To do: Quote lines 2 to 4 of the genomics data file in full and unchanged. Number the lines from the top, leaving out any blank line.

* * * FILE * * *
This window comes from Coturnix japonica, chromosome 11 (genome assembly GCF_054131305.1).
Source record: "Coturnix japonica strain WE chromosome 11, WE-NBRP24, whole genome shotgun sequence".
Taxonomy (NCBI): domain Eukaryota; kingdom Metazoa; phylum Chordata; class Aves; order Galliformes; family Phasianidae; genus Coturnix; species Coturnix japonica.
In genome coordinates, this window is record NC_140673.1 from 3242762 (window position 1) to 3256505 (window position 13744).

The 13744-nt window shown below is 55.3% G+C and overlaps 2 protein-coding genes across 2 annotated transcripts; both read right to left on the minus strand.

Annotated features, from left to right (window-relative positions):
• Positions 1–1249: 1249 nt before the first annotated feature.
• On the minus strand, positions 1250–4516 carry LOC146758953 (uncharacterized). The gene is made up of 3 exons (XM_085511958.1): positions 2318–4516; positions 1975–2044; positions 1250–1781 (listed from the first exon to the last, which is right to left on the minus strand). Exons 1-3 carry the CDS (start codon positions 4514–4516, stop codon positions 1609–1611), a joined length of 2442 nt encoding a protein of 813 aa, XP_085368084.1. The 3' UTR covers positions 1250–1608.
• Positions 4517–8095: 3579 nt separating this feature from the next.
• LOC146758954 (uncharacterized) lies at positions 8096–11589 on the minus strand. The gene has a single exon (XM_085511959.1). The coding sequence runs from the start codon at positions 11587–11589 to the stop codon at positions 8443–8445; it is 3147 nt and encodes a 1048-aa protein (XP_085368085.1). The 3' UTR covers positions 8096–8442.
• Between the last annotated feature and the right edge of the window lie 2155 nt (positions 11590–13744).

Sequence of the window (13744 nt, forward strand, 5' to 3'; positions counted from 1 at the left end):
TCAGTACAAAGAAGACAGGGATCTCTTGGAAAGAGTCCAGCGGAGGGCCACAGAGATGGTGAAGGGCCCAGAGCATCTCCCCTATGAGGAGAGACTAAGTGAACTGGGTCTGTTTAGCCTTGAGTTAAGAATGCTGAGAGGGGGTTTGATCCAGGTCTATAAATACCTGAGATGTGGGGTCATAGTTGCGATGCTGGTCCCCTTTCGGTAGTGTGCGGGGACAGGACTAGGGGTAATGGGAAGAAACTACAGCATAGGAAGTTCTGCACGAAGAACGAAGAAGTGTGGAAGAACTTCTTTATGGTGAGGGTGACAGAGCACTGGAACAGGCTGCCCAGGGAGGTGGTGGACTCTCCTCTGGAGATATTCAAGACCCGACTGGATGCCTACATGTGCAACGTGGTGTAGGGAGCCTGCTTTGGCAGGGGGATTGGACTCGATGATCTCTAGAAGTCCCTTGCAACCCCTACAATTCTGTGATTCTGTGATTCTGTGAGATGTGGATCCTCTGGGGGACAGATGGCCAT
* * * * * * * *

Source record: "Coturnix japonica strain WE chromosome 11, WE-NBRP24, whole genome shotgun sequence".
Taxonomy (NCBI): domain Eukaryota; kingdom Metazoa; phylum Chordata; class Aves; order Galliformes; family Phasianidae; genus Coturnix; species Coturnix japonica.
In genome coordinates, this window is record NC_140673.1 from 3242762 (window position 1) to 3256505 (window position 13744).